- Ascended Extra: Hogarth Hughes only had a small role in the original book.
- Badass Adorable: Hogarth is smart enough to trick a government agent, brave enough to face off against an angry and juggernaut Giant, and cute enough by gushing over the fact of having his "own Giant".
- Badass Pacifist: He gets the angry Giant to stop attacking the military by reminding him that he doesn't have to be a gun and tells him to choose. All the while having a gun from the Giant pointed at him. It works.
- Batman in My Basement: Well, Iron Giant In His Barn, but it still fits.
- A Boy and His X: A Boy and his Massive Metal Buddy.
- Brainy Brunette: Brown-haired Hogarth skipped a grade because he "just does the stupid homework".
- Child Prodigy: Implied. He makes a passing mention to have skipped a grade and has shown to be surprisingly intelligent for a boy his age.
- Fanboy: Hogarth is shown to be a fan of Superman, Mad Magazine, and The Spirit, when he shows some of his comics to the Giant.
- Friendless Background: During his caffeine-fueled rant to Dean, Hogarth mentioned that he had trouble fitting in with other children in school due to his high grades and had even more trouble fitting in after moving up a grade.
- Friend to All Living Things: His first scene has him begging his mother to let him keep a pet squirrel he found. There's also his friendship with the Giant.
- Grade Skipper: According to Hogarth, because "I just do the stupid homework" he was able to skip a grade.
- Hero with a Unique Name: While the entire cast have common names, Hogarth's name is very unusual. His Odd Name Out is even lampshaded by other characters. It works against him later; the distinctiveness of it helps Kent remember it.
- Hidden Depths: Despite his age, Hogarth has a deep and mature understanding of death.
- Innocent Blue Eyes: To symbolize his youthful and innocent nature.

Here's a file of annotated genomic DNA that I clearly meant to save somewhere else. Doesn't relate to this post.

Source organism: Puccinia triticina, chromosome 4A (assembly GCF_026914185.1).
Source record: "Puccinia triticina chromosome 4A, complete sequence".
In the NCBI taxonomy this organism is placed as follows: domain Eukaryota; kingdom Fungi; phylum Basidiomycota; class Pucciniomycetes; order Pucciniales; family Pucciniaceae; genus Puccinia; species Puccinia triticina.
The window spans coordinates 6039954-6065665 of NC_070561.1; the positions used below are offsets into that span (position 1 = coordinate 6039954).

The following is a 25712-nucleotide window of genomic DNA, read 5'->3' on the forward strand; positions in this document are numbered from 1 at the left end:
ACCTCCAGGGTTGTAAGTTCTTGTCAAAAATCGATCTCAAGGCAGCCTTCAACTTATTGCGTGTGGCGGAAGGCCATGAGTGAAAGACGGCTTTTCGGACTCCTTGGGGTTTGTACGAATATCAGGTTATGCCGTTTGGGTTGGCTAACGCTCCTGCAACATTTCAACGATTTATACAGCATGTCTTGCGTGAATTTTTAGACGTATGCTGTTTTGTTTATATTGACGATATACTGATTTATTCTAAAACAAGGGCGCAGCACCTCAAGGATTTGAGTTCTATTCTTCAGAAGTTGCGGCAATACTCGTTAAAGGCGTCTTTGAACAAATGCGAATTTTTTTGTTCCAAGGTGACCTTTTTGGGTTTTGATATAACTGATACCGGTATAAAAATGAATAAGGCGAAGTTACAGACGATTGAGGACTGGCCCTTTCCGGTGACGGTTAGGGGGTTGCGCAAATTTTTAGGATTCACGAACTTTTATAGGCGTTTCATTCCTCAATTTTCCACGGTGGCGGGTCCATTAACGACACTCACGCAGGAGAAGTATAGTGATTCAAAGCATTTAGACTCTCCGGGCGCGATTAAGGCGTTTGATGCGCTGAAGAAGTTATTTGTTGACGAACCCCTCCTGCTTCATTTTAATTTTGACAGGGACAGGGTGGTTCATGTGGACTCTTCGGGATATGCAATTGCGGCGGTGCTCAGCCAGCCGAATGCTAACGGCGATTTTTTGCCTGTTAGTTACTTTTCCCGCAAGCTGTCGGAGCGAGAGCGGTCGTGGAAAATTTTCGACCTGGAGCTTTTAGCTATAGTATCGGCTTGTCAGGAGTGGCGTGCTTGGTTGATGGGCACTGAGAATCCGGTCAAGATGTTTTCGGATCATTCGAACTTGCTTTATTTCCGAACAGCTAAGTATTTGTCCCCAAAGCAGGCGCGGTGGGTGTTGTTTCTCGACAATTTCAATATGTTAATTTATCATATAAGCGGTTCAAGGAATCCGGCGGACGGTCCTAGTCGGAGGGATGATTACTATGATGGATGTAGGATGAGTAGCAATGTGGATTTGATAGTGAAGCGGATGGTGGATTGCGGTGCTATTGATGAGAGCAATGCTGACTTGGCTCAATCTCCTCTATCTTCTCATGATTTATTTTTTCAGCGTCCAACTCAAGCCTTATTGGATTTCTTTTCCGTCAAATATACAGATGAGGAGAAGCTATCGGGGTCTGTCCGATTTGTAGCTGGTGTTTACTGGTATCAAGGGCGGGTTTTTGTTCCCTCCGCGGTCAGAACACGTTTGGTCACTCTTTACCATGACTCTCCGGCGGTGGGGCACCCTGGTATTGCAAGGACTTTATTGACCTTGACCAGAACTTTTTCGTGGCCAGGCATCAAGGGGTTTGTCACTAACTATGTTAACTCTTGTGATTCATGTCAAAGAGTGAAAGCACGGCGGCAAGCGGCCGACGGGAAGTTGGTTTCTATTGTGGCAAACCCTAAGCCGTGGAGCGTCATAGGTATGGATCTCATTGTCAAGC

- Intelligence Equals Isolation: He's clearly a smart kid. And has no friends. Until the movie's end.
- Intergenerational Friendship: With Dean — While Hogarth is the Kid Hero, Dean is around his mother's age.
- Keet: He's already a pretty energetic kid, but it's taken Up to Eleven when he drinks espresso.
- Kid Hero: He's around 10-12 and is the main protagonist.
- Kid with the Leash: He is the Giant's best friend.
- Morality Chain: Hogarth's apparent death sent the Giant into an Unstoppable Rage.
- Motor Mouth: Goes Up to Eleven when he gets some espresso.
- Nice Guy: He's kind, rightful, courageous, friendly, and cheerful.
- Parental Substitute: He has a fatherly/big-brother relationship to the giant robot in the title, who has the mentality of a very young child.
- Red Is Heroic: Wears a red jacket throughout the film.
- Supporting Protagonist: Hogarth is the main character, but it's the Giant who gets the character development.
- Tragic Keepsake:
- His helmet and bomber jacket are implied to be his father's (who is implied to have died in the Korean War) — in fact, a picture of his father has him holding the helmet.
- Subverted with the Giant's screw. The Giant was thought to have died after pulling a Heroic Sacrifice to save Rockwell, and General Rogard found the screw and sent it to Hogarth. However, it turns out the Giant is alive and rebuilding himself.